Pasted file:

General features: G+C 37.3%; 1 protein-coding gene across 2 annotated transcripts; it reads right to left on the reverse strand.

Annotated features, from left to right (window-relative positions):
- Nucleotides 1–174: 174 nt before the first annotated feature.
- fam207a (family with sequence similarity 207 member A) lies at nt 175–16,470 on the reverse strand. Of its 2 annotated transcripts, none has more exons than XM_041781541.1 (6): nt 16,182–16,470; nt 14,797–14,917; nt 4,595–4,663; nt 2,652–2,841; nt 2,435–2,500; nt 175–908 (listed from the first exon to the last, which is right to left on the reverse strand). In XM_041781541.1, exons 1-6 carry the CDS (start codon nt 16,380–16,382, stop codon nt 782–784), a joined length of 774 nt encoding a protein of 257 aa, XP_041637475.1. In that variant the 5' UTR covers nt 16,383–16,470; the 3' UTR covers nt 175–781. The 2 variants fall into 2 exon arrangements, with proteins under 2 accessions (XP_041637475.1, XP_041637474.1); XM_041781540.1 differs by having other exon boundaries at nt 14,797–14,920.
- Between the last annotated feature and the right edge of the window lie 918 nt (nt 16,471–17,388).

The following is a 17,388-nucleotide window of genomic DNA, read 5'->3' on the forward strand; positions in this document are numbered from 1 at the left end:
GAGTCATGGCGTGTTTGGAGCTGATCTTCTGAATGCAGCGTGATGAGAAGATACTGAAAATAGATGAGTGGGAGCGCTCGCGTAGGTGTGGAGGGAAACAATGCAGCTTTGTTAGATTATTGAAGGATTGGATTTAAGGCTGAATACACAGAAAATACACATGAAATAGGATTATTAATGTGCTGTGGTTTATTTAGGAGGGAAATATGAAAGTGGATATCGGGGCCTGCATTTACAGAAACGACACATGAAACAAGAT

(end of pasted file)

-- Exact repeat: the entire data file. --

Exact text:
General features: G+C 37.3%; 1 protein-coding gene across 2 annotated transcripts; it reads right to left on the reverse strand.

Annotated features, from left to right (window-relative positions):
- Nucleotides 1–174: 174 nt before the first annotated feature.
- fam207a (family with sequence similarity 207 member A) lies at nt 175–16,470 on the reverse strand. Of its 2 annotated transcripts, none has more exons than XM_041781541.1 (6): nt 16,182–16,470; nt 14,797–14,917; nt 4,595–4,663; nt 2,652–2,841; nt 2,435–2,500; nt 175–908 (listed from the first exon to the last, which is right to left on the reverse strand). In XM_041781541.1, exons 1-6 carry the CDS (start codon nt 16,380–16,382, stop codon nt 782–784), a joined length of 774 nt encoding a protein of 257 aa, XP_041637475.1. In that variant the 5' UTR covers nt 16,383–16,470; the 3' UTR covers nt 175–781. The 2 variants fall into 2 exon arrangements, with proteins under 2 accessions (XP_041637475.1, XP_041637474.1); XM_041781540.1 differs by having other exon boundaries at nt 14,797–14,920.
- Between the last annotated feature and the right edge of the window lie 918 nt (nt 16,471–17,388).

The following is a 17,388-nucleotide window of genomic DNA, read 5'->3' on the forward strand; positions in this document are numbered from 1 at the left end:
GAGTCATGGCGTGTTTGGAGCTGATCTTCTGAATGCAGCGTGATGAGAAGATACTGAAAATAGATGAGTGGGAGCGCTCGCGTAGGTGTGGAGGGAAACAATGCAGCTTTGTTAGATTATTGAAGGATTGGATTTAAGGCTGAATACACAGAAAATACACATGAAATAGGATTATTAATGTGCTGTGGTTTATTTAGGAGGGAAATATGAAAGTGGATATCGGGGCCTGCATTTACAGAAACGACACATGAAACAAGAT